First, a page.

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Coinbase says the SEC’s lack of clear digital securities rules is a ‘huge missed opportunity’

July 21, 2022, 4:24 PM UTC
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Foreign jurisdictions have issued rules or started consultations to regulate crypto assets—a threat to U.S. leadership in the crypto space under the current SEC rules.
Michael Nagle—Bloomberg/Getty Images

The crypto industry is one of the most exciting drivers of financial and technological innovation taking place today. That innovation includes many different types of crypto assets, which are regulated through a wide variety of state and federal regulations. But something is noticeably missing from this wave of fintech innovation. Right now, there is no meaningful crypto securities market in the United States.   

Why have crypto innovators in the U.S. steered clear of a market that has a more than $100 trillion market cap? Because there is no workable regulation for crypto securities. 

Well-crafted regulation is an essential part of any healthy market. Such regulation protects investors, which increases confidence in the markets and inspires future investment. But such inspiration has not happened with crypto securities. That’s because under existing rules, there is simply no clear path for crypto exchanges to list, offer, or trade assets that are securities. In fact, existing Securities and Exchange Commission (SEC) rules impose requirements that make the benefits of crypto—like the ability to settle trades in seconds instead of days—impossible.

This is a huge missed opportunity. Crypto technology solves many of the problems that investor protection rules were designed to address by making transactions cheaper, easier, and more reliable. Securities rules that leverage crypto’s innovation, while also protecting investors and market quality, could unleash enormous potential for investors, entrepreneurs, and the economy as a whole.   

The SEC needs to join the rest of the world—and other parts of the federal government—in rethinking its rulebook for digital assets. That’s why we’ve submitted a petition for rulemaking, asking the SEC to develop rules that work for crypto securities while maintaining the high standards for investor protection and market integrity that have made the U.S. a world leader.

Many thoughtful policymakers, including SEC commissioners and members of Congress, agree the current rules don’t work. The problem? So far, the SEC has done nothing to change those rules. Instead, crypto participants are told to just “come in and register” with the SEC. But that’s not possible. Existing rules don’t provide custody solutions for on-chain assets, real-time settlement options between counterparties, relevant disclosures for investors, or accommodation for 24/7 trading—all the things that make crypto unique. And that’s why market participants have avoided issuing and trading crypto securities, while the crypto commodity markets have grown.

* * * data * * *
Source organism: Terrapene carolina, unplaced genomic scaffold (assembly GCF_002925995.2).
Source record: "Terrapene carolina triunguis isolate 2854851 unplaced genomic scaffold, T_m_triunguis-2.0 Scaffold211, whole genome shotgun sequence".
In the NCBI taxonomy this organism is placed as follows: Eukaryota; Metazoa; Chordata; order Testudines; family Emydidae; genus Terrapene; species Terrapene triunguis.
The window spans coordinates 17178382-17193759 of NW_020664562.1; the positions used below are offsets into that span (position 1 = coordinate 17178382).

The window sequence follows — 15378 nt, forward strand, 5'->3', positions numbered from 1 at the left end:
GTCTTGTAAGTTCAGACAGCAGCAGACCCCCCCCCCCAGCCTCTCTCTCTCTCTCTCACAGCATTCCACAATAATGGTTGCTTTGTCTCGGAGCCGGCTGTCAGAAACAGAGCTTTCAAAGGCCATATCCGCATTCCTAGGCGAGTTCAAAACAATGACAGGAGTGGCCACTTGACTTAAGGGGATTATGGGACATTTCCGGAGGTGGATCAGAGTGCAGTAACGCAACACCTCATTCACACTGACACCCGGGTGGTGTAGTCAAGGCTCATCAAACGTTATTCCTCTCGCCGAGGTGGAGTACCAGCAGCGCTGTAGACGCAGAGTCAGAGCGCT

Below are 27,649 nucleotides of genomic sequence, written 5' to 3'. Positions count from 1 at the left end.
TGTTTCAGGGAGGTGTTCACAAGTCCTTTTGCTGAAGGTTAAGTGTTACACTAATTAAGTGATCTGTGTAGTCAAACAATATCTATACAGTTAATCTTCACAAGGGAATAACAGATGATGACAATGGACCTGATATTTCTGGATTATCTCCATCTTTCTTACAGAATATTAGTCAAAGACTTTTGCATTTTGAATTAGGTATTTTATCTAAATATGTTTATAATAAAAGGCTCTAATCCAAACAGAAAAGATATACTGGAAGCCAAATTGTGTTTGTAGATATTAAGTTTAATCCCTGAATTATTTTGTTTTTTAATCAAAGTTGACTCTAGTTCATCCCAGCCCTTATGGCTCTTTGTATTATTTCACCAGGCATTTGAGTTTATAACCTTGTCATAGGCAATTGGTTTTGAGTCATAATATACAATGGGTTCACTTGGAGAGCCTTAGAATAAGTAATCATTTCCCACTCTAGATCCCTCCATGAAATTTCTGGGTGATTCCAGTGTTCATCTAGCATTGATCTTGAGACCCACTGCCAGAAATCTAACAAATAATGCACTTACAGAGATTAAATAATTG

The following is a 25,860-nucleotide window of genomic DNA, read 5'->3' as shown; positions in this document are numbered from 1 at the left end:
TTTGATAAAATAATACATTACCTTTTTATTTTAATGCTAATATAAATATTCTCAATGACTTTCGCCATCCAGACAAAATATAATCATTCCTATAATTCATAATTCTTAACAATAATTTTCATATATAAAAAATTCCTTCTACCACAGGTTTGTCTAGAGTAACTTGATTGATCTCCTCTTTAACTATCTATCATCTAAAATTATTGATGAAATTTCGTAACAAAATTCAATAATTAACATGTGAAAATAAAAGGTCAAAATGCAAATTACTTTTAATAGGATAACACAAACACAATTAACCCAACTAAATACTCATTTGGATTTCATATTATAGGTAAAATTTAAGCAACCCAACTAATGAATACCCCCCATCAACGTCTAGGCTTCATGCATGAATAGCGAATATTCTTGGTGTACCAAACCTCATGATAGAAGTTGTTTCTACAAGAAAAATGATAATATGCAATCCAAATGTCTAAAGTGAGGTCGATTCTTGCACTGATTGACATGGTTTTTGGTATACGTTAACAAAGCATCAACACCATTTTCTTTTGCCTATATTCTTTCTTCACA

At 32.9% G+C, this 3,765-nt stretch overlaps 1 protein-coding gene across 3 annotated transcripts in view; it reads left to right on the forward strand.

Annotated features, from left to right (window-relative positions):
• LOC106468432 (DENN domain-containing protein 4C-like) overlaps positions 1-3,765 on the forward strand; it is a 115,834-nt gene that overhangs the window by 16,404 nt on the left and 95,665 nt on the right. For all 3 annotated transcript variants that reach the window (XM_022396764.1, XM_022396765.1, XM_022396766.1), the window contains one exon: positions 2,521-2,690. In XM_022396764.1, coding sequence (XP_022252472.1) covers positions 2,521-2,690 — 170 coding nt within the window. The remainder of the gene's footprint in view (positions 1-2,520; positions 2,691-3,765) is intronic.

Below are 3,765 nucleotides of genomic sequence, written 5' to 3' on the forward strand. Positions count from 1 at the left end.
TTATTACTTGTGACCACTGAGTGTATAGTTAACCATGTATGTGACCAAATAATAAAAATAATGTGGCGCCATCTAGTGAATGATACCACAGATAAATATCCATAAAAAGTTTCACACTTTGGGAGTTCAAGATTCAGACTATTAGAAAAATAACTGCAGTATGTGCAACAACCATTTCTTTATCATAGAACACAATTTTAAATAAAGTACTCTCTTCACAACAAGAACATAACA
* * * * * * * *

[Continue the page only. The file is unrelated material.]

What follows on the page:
Meanwhile, other governments are stepping in to fill the void.

We’ve recently seen a wave of activity from foreign governments trying to understand crypto and regulate it in a way that keeps investors safe without stifling innovation. Last month, for example, the EU reached a landmark agreement on the Markets in Crypto Assets (MiCA) regulation to create the most comprehensive crypto regulatory framework globally and put in place a single set of rules across the world’s largest economy. 

Governments in Australia, Brazil, Switzerland, and Dubai have issued consultations seeking public input on the best way to regulate crypto. The U.K. government has set out its ambition to create a global hub for crypto assets and will consult on a comprehensive regulatory framework later this year. In the U.S., the White House is also in favor of a better path forward for crypto regulation, as evidenced by President Biden’s recent executive order seeking input from relevant federal regulators on the best approach to crypto.

If U.S. capital markets regulations fail to accommodate the next generation of securities markets innovation, overseas markets will move even further ahead. That would force the U.S. to be a follower.

We are standing by to help protect investors, create a level playing field, and keep America at the forefront of innovation for decades to come. We look forward to engaging with the SEC, the broader crypto industry, and the public to get this right.

Faryar Shirzad is Coinbase’s chief policy officer.

The opinions expressed in Fortune.com commentary pieces are solely the views of their authors and do not reflect the opinions and beliefs of Fortune.

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